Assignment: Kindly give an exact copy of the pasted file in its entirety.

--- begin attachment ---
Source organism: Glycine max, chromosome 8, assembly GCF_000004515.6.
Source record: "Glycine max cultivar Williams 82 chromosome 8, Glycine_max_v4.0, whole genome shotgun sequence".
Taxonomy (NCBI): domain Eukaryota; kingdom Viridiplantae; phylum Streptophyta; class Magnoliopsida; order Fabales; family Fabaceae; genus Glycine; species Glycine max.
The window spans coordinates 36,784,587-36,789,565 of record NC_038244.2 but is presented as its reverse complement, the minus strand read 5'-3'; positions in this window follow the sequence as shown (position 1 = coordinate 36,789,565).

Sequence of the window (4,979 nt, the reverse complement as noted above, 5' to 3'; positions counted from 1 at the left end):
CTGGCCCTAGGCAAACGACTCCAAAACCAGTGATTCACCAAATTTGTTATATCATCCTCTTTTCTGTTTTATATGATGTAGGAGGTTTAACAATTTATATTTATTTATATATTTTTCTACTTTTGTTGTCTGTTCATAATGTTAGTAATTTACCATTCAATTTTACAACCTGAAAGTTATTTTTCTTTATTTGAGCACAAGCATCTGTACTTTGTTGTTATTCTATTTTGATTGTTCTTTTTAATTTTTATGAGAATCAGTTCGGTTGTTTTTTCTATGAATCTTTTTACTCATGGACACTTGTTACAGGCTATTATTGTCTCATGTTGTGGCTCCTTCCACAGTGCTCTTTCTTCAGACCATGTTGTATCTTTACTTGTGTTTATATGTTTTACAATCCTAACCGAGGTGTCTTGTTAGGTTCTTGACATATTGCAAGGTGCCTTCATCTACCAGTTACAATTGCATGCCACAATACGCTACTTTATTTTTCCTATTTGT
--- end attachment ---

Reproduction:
Source organism: Glycine max, chromosome 8, assembly GCF_000004515.6.
Source record: "Glycine max cultivar Williams 82 chromosome 8, Glycine_max_v4.0, whole genome shotgun sequence".
Taxonomy (NCBI): domain Eukaryota; kingdom Viridiplantae; phylum Streptophyta; class Magnoliopsida; order Fabales; family Fabaceae; genus Glycine; species Glycine max.
The window spans coordinates 36,784,587-36,789,565 of record NC_038244.2 but is presented as its reverse complement, the minus strand read 5'-3'; positions in this window follow the sequence as shown (position 1 = coordinate 36,789,565).

Sequence of the window (4,979 nt, the reverse complement as noted above, 5' to 3'; positions counted from 1 at the left end):
CTGGCCCTAGGCAAACGACTCCAAAACCAGTGATTCACCAAATTTGTTATATCATCCTCTTTTCTGTTTTATATGATGTAGGAGGTTTAACAATTTATATTTATTTATATATTTTTCTACTTTTGTTGTCTGTTCATAATGTTAGTAATTTACCATTCAATTTTACAACCTGAAAGTTATTTTTCTTTATTTGAGCACAAGCATCTGTACTTTGTTGTTATTCTATTTTGATTGTTCTTTTTAATTTTTATGAGAATCAGTTCGGTTGTTTTTTCTATGAATCTTTTTACTCATGGACACTTGTTACAGGCTATTATTGTCTCATGTTGTGGCTCCTTCCACAGTGCTCTTTCTTCAGACCATGTTGTATCTTTACTTGTGTTTATATGTTTTACAATCCTAACCGAGGTGTCTTGTTAGGTTCTTGACATATTGCAAGGTGCCTTCATCTACCAGTTACAATTGCATGCCACAATACGCTACTTTATTTTTCCTATTTGT